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The fragile Western Ghats is facing all kinds of threats, and the hydel projects are only adding to its cup of woes. Environmentalists have urged the Ministry of New and Renewable Energy (MNRE) to include environmental and social safeguards in its revised policy to protect swathes of the eco-sensitive areas.
Wildlife conservationist Niren Jain, who has been campaigning against small hydro-projects (SHP) in Western Ghats for several years told Mirror, “One widely known and well-developed source of renewable energy is hydroelectricity. However, past environmental campaigns against large dams have resulted in policy changes in some parts of the world, leading to an increasing number of small hydropower projects. In India, the government provides significant subsidies for small hydroprojects (less than 25 megawatts), which are often justified as less damaging to the environment than large dams. We fear numerous small hydro projects could penetrate deep into the Western Ghats.”
In 2004, he said, the Karnataka government proposed construction of over 75 small dams across the Western Ghats.
“Of the 75 projects, 27 were located in the headwaters of the Netravathiriver. If fully implemented, every tributary in the Nethravathi headwaters would have at least two small hydro-projects. Five such projects have already been built and are now operational. Yet in 2011, after protests from environmental groups, Karnataka changed the policy. It brought a new policy to ban any further small hydropower projects in the Western Ghats and put the remaining 70 projects on hold. But this has already been overturned and new small hydro projects are springing up again in the Western Ghats,” Jain said.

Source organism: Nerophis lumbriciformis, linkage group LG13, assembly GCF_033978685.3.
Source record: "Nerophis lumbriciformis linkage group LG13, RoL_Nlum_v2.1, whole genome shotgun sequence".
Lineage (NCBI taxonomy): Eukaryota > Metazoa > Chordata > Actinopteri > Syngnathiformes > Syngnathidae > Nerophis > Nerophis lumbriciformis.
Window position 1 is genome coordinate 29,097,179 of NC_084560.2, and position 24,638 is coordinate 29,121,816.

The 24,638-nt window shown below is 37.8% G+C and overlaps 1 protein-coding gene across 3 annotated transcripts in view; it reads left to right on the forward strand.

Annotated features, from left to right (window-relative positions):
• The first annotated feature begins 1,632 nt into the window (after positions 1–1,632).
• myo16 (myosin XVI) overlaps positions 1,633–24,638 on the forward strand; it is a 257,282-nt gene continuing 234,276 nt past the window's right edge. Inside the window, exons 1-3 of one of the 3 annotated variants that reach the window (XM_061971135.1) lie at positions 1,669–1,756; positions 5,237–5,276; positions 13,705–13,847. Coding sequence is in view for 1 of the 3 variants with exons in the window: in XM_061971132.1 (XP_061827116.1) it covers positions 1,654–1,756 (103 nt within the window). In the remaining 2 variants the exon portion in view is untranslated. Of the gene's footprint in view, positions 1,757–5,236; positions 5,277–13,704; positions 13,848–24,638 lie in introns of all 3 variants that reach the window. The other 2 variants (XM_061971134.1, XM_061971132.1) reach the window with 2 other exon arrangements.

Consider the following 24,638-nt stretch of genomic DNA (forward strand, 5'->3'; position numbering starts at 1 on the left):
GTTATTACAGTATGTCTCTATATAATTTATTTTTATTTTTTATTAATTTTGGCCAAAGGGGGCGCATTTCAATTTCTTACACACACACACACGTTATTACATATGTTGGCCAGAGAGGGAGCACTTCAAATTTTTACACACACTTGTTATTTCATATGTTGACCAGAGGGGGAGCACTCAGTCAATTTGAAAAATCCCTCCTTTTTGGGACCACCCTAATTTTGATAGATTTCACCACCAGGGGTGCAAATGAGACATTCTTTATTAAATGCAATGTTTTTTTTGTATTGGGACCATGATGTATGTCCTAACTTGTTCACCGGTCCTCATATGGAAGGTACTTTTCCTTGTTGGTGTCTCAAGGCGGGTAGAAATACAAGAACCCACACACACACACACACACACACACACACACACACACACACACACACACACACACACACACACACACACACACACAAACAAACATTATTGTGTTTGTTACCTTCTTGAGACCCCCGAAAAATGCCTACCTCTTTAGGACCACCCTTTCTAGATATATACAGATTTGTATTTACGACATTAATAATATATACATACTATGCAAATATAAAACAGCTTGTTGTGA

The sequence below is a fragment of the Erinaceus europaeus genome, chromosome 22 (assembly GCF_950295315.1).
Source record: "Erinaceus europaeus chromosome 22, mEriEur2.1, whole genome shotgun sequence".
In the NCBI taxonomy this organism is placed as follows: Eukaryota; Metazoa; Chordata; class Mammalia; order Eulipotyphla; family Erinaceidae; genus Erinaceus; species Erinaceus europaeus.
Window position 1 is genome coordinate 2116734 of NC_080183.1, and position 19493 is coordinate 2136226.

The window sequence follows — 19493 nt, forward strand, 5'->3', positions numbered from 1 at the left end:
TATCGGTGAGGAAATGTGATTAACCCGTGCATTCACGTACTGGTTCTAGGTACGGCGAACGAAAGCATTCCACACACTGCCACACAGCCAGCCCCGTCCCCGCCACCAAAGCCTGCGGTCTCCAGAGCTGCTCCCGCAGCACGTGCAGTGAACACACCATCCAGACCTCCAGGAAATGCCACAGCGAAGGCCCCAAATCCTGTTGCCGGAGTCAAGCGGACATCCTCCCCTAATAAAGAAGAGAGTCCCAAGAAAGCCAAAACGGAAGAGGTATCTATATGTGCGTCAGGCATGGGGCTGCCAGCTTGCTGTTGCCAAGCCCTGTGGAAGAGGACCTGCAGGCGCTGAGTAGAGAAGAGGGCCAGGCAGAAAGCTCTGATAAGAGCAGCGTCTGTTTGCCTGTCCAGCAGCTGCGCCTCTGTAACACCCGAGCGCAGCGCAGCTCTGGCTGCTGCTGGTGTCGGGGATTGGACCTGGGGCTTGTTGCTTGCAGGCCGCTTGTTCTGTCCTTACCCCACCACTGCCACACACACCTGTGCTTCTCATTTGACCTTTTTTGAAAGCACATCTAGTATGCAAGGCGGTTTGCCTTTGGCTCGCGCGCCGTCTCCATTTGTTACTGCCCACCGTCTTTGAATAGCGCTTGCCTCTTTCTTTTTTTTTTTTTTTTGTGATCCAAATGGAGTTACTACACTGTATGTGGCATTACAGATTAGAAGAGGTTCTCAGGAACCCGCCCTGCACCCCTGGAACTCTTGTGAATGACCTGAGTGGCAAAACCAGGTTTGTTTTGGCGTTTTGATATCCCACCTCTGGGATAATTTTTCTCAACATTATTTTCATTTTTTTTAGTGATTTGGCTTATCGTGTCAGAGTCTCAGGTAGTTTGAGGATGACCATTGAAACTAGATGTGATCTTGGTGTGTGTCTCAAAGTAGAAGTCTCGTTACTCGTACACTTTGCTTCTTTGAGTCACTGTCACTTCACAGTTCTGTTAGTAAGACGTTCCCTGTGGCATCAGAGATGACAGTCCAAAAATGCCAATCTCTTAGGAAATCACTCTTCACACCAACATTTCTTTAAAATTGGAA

Further, he explained that rules on forest clearance are lenient towards projects requiring less than five hectares. Permission for a small project can often be quickly obtained at the state level, bypassing the more elaborate Central clearance process. In a letter to DrPradeep Chandra Pant, Director (Small Hydro Power, REINVEST, DBT Cell & Vigilance) and executive director (AREAS) Ministry of New and Renewable Energy (MNRE), activists representing, Conservation India, an NGO, on its website, have stated that due to the false presumption that SHPs have minimal or no adverse impact, they have been exempt from requiring environmental clearances thus far.
Massive subsidies and financial incentives are also offered to make these projects viable to the private sector. Hence, over 1266 SHPs have been commissioned and an additional 6474 sites have been identified for further SHP development, most of which fall within the ecologically sensitive Western Ghats and Himalayan landscapes.
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